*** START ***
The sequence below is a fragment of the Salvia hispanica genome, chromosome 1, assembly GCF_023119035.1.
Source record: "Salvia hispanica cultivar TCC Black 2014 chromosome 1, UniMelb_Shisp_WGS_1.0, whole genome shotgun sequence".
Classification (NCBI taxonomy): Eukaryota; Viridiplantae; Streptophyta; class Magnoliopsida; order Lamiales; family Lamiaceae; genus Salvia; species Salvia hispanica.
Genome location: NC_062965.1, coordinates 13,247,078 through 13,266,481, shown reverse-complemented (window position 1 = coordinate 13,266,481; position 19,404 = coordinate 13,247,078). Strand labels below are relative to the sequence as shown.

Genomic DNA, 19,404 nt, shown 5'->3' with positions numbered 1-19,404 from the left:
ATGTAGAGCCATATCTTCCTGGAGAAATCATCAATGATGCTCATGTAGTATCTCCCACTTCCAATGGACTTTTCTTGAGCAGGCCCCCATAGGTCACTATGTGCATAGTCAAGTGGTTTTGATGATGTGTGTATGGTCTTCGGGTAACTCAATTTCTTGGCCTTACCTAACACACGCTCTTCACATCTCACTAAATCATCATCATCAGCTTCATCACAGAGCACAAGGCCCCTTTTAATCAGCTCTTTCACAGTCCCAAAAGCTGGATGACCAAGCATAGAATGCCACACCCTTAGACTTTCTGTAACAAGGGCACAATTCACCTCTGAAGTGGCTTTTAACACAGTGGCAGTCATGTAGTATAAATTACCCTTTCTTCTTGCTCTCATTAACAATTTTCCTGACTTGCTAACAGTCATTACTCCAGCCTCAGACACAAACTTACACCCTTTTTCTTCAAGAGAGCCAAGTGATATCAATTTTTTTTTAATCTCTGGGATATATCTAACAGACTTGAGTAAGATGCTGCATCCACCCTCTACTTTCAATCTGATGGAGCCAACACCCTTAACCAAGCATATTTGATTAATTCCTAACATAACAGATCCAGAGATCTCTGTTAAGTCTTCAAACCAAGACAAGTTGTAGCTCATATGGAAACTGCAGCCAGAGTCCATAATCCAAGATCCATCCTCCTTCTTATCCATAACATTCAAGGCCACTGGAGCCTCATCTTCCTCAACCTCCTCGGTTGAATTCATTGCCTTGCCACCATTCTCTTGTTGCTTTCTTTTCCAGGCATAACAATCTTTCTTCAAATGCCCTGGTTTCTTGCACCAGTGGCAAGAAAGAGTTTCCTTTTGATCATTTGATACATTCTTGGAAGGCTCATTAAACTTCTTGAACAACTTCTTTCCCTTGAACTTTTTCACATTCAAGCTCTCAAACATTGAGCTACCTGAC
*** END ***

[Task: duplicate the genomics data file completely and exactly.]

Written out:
The sequence below is a fragment of the Salvia hispanica genome, chromosome 1, assembly GCF_023119035.1.
Source record: "Salvia hispanica cultivar TCC Black 2014 chromosome 1, UniMelb_Shisp_WGS_1.0, whole genome shotgun sequence".
Classification (NCBI taxonomy): Eukaryota; Viridiplantae; Streptophyta; class Magnoliopsida; order Lamiales; family Lamiaceae; genus Salvia; species Salvia hispanica.
Genome location: NC_062965.1, coordinates 13,247,078 through 13,266,481, shown reverse-complemented (window position 1 = coordinate 13,266,481; position 19,404 = coordinate 13,247,078). Strand labels below are relative to the sequence as shown.

Genomic DNA, 19,404 nt, shown 5'->3' with positions numbered 1-19,404 from the left:
ATGTAGAGCCATATCTTCCTGGAGAAATCATCAATGATGCTCATGTAGTATCTCCCACTTCCAATGGACTTTTCTTGAGCAGGCCCCCATAGGTCACTATGTGCATAGTCAAGTGGTTTTGATGATGTGTGTATGGTCTTCGGGTAACTCAATTTCTTGGCCTTACCTAACACACGCTCTTCACATCTCACTAAATCATCATCATCAGCTTCATCACAGAGCACAAGGCCCCTTTTAATCAGCTCTTTCACAGTCCCAAAAGCTGGATGACCAAGCATAGAATGCCACACCCTTAGACTTTCTGTAACAAGGGCACAATTCACCTCTGAAGTGGCTTTTAACACAGTGGCAGTCATGTAGTATAAATTACCCTTTCTTCTTGCTCTCATTAACAATTTTCCTGACTTGCTAACAGTCATTACTCCAGCCTCAGACACAAACTTACACCCTTTTTCTTCAAGAGAGCCAAGTGATATCAATTTTTTTTTAATCTCTGGGATATATCTAACAGACTTGAGTAAGATGCTGCATCCACCCTCTACTTTCAATCTGATGGAGCCAACACCCTTAACCAAGCATATTTGATTAATTCCTAACATAACAGATCCAGAGATCTCTGTTAAGTCTTCAAACCAAGACAAGTTGTAGCTCATATGGAAACTGCAGCCAGAGTCCATAATCCAAGATCCATCCTCCTTCTTATCCATAACATTCAAGGCCACTGGAGCCTCATCTTCCTCAACCTCCTCGGTTGAATTCATTGCCTTGCCACCATTCTCTTGTTGCTTTCTTTTCCAGGCATAACAATCTTTCTTCAAATGCCCTGGTTTCTTGCACCAGTGGCAAGAAAGAGTTTCCTTTTGATCATTTGATACATTCTTGGAAGGCTCATTAAACTTCTTGAACAACTTCTTTCCCTTGAACTTTTTCACATTCAAGCTCTCAAACATTGAGCTACCTGAC